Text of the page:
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Syverud speaks at dedication for Carnegie Library Reading Room

Kent Syverud “sprinted” into Carnegie Library while exploring buildings on his first morning as Syracuse University’s chancellor Jan. 13. The beauty of the library’s high-ceilinged Reading Room immediately impressed him.

At the time, Syverud was unaware that the building had undergone renovations after falling into disrepair in recent decades. The front doors he had just walked through had been sealed for more than 30 years.

“For decades the front door was closed, and it was really on its way to being lost,” Syverud said.

On Monday afternoon, Syverud spoke between two gleaming columns, commending the Carnegie Library Reading Room’s appearance and function during its dedication. The Reading Room, which was restored to its original appearance to offer silent study space, opened Jan. 13 with an unofficial ribbon cutting ceremony after nearly four years of construction.

Syverud applauded the work of planners and donors in leading the renewal of the library, which was originally built in 1905. He called the restoration, and what it represents, a “giant step forward” for SU.

Interim dean of libraries and university librarian K. Matthew Dames started the ceremony while Syverud sat at a table to his right with his wife, Ruth Chen, and vice chancellor and provost Eric Spina.

He reflected on the renovation process and the aura of the Reading Room, which he called “indescribable.” Dames said students and faculty have reacted just as positively, adding that the first student who entered the Reading Room after its opening simply said, “wow.”

Syverud agreed, adding that he now sees the room as a university landmark alongside Hendricks Chapel and the Carrier Dome. Syverud said he remembers stopping to relax after entering Carnegie Library for the first time, thinking, “Wow, this is a university.”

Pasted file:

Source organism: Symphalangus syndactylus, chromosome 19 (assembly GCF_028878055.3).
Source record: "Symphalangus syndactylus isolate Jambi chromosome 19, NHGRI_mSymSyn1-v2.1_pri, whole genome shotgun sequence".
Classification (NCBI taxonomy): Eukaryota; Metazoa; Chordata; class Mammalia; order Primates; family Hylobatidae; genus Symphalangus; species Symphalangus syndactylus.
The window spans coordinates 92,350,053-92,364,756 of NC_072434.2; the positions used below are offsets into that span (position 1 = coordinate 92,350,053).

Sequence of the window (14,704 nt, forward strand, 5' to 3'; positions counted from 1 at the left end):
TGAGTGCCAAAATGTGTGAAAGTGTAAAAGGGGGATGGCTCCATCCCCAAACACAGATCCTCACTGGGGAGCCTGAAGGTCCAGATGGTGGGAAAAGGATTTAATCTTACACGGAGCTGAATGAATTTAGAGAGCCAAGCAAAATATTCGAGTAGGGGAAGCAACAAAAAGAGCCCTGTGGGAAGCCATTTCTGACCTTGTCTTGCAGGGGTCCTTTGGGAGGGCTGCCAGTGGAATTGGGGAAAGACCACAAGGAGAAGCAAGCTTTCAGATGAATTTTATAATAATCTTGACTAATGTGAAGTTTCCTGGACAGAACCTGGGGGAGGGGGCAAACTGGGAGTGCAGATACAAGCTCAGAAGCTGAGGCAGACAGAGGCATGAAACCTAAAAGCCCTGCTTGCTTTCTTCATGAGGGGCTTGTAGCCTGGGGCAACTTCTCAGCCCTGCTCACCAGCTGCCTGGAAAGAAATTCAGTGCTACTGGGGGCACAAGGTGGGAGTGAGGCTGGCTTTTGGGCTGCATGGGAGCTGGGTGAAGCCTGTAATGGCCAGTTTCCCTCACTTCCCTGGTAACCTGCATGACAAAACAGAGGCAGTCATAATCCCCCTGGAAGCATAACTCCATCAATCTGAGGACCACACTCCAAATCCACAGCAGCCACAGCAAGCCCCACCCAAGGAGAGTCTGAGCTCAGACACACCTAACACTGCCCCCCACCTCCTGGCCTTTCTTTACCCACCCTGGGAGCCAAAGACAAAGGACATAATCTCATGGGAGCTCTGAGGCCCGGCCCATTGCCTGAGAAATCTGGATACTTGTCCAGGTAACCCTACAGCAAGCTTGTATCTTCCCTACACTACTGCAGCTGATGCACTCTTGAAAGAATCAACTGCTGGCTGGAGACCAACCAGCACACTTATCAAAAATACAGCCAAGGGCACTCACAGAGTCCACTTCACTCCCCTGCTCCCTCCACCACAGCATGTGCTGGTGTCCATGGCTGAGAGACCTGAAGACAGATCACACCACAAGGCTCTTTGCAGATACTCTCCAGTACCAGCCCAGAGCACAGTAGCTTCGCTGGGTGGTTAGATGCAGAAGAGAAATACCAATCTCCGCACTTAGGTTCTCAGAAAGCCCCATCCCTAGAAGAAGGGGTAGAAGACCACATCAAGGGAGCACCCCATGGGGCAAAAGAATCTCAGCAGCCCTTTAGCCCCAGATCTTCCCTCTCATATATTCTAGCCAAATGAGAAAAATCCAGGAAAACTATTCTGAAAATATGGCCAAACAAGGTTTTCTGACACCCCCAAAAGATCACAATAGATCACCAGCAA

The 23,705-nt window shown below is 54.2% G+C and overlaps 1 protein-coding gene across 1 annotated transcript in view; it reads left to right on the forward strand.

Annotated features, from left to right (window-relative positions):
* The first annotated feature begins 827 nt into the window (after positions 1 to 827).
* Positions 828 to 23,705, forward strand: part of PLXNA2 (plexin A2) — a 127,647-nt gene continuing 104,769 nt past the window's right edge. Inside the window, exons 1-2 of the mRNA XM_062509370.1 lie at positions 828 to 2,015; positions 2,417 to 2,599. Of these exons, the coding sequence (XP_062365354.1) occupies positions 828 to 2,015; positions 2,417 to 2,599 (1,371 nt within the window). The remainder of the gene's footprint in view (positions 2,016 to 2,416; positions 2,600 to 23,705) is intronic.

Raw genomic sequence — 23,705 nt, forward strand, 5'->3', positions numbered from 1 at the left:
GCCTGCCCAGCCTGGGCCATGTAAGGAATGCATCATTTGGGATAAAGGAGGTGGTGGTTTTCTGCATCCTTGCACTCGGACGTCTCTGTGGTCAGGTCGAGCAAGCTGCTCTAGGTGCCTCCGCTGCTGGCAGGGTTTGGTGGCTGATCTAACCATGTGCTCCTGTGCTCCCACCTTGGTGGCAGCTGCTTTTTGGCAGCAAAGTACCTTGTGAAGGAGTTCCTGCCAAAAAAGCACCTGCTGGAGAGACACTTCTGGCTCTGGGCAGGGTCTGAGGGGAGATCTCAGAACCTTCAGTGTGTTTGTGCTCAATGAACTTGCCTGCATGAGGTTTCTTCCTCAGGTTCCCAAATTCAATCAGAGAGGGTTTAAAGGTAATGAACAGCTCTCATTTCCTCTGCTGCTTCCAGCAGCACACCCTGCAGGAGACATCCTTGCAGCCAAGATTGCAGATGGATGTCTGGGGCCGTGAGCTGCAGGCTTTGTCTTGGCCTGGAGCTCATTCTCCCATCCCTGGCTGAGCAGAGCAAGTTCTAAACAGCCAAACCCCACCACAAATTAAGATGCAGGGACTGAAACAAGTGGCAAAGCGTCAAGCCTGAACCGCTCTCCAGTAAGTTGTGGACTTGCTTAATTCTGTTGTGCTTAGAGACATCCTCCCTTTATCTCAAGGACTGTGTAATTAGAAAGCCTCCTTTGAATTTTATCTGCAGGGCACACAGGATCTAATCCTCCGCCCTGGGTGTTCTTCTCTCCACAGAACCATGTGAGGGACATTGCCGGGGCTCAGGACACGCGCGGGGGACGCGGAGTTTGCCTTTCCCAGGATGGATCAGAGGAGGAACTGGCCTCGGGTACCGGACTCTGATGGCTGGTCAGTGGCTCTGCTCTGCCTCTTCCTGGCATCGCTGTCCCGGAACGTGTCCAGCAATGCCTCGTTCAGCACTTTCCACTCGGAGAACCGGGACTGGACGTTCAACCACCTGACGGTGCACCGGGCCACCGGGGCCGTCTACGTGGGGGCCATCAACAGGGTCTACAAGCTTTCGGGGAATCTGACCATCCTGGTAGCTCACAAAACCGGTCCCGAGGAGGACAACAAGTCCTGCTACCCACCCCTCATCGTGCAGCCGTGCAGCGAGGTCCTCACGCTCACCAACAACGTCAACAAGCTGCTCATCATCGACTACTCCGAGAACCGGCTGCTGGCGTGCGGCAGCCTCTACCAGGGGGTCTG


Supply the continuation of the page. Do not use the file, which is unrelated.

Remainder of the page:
When the room was renovated, most of the space, including the columns, arches and a statue that sits in the front lobby, was restored to its original appearance. Syverud said that renovating the room was especially vital because most of the 2,500 libraries funded by steel magnate Andrew Carnegie nationwide have fallen into disrepair or no longer exist.

“This is a historic space but it also has to be a living space,” Syverud said.

After the dedication, Student Association president Boris Gresely said students have provided positive feedback about the Reading Room. They use Carnegie Library more now than before the renovations, he said.

He added that it offers a respite from E.S. Bird Library, where students find their studies interrupted by noise.

“Students can move from Bird Library and study,” Gresely said. “They can do the things they want to do in a quiet space.”

Syverud said after the dedication that students have expressed that they study in Bird Library because it is closer to areas where they can eat.

He added that potentially offering services like coffee or food sales could attract more students to the Carnegie Library Reading Room, which he believes students should use consistently.

“It ought to be packed with students 24/7,” Syverud said.

Dames said after the dedication that the university is still considering initial feedback from the Reading Room’s first few months before planning anything new. Parts of the building, including new second and third floor restrooms, are still under construction.

But he said that in considering adding any student amenities to Carnegie Library, the university would first have to think about preserving the library’s unique silence.

Said Dames: “It’s always about striking a balance.”

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